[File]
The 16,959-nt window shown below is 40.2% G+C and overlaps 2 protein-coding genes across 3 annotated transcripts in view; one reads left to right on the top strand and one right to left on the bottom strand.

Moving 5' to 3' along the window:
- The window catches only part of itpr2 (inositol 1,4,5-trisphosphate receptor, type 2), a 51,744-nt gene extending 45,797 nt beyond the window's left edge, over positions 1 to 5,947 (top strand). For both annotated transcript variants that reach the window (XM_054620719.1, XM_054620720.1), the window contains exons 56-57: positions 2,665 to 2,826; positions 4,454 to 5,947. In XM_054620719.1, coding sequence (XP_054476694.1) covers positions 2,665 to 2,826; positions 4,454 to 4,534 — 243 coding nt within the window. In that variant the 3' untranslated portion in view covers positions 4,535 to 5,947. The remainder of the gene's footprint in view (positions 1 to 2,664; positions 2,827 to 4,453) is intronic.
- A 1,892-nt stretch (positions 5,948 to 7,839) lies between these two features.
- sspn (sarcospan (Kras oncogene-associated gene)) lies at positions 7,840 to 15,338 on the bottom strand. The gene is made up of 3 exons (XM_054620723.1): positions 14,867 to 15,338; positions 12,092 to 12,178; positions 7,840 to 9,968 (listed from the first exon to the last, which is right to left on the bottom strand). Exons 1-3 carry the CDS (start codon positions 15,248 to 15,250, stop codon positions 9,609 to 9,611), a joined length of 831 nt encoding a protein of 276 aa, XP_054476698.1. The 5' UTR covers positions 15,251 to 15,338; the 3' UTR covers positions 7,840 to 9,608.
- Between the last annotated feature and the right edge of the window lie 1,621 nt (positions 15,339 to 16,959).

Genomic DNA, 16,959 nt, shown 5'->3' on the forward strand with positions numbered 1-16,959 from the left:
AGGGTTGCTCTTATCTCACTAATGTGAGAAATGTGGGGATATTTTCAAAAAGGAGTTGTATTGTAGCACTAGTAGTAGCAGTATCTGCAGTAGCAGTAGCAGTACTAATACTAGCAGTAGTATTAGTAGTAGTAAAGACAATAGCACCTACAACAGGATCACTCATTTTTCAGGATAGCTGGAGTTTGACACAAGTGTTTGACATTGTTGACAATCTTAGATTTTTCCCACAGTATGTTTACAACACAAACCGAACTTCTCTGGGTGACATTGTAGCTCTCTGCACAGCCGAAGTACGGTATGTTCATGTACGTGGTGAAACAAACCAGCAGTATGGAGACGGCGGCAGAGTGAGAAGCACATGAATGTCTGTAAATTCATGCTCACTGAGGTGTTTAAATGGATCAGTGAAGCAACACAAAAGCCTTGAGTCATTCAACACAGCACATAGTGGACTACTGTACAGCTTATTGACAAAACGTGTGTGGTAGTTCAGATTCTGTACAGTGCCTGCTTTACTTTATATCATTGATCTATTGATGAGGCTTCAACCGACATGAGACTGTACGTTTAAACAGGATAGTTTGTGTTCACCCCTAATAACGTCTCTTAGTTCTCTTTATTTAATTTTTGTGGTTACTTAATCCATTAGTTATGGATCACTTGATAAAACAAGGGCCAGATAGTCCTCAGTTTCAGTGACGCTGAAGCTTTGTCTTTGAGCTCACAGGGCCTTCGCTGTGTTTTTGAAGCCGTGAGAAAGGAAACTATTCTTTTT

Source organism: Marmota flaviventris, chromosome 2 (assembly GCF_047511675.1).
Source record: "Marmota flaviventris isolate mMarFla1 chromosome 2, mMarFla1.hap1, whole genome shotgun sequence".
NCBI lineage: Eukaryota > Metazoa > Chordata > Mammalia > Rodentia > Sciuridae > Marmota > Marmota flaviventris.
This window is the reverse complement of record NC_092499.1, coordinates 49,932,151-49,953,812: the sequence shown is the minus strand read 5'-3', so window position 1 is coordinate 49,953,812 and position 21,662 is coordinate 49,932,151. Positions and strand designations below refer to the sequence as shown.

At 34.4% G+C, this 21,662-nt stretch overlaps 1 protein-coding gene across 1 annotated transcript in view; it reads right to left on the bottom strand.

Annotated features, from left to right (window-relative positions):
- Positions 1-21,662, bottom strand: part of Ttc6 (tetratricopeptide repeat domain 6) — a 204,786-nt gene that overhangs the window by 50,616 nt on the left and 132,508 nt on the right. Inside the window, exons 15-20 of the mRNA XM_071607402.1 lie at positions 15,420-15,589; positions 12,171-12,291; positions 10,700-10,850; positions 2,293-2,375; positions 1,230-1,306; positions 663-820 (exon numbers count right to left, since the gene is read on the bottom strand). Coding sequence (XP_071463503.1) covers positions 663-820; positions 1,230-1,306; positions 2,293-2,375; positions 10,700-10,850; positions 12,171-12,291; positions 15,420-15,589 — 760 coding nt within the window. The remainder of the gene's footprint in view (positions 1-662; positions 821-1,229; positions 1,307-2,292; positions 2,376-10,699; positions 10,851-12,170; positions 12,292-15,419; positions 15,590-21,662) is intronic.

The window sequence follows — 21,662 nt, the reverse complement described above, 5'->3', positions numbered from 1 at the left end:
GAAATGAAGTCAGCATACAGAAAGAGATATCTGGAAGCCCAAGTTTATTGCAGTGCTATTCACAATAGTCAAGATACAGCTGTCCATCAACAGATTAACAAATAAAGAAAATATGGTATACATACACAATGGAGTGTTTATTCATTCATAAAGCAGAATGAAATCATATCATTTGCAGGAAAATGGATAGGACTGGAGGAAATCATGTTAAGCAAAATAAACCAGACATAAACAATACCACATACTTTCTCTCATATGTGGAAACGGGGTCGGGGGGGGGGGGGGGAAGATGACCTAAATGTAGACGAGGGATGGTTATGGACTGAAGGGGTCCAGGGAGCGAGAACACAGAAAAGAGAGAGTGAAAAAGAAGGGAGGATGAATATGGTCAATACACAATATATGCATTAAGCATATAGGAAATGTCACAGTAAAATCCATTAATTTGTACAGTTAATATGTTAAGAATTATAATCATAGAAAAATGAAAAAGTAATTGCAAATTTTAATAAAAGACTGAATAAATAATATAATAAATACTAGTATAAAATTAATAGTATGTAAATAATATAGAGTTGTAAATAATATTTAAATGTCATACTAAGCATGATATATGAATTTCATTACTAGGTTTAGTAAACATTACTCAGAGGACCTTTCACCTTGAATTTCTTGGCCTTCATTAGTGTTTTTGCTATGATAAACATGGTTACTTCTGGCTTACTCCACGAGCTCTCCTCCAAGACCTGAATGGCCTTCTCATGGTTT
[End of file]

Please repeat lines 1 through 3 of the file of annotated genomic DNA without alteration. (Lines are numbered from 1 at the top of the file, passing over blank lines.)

The 16,959-nt window shown below is 40.2% G+C and overlaps 2 protein-coding genes across 3 annotated transcripts in view; one reads left to right on the top strand and one right to left on the bottom strand.

Moving 5' to 3' along the window:
- The window catches only part of itpr2 (inositol 1,4,5-trisphosphate receptor, type 2), a 51,744-nt gene extending 45,797 nt beyond the window's left edge, over positions 1 to 5,947 (top strand). For both annotated transcript variants that reach the window (XM_054620719.1, XM_054620720.1), the window contains exons 56-57: positions 2,665 to 2,826; positions 4,454 to 5,947. In XM_054620719.1, coding sequence (XP_054476694.1) covers positions 2,665 to 2,826; positions 4,454 to 4,534 — 243 coding nt within the window. In that variant the 3' untranslated portion in view covers positions 4,535 to 5,947. The remainder of the gene's footprint in view (positions 1 to 2,664; positions 2,827 to 4,453) is intronic.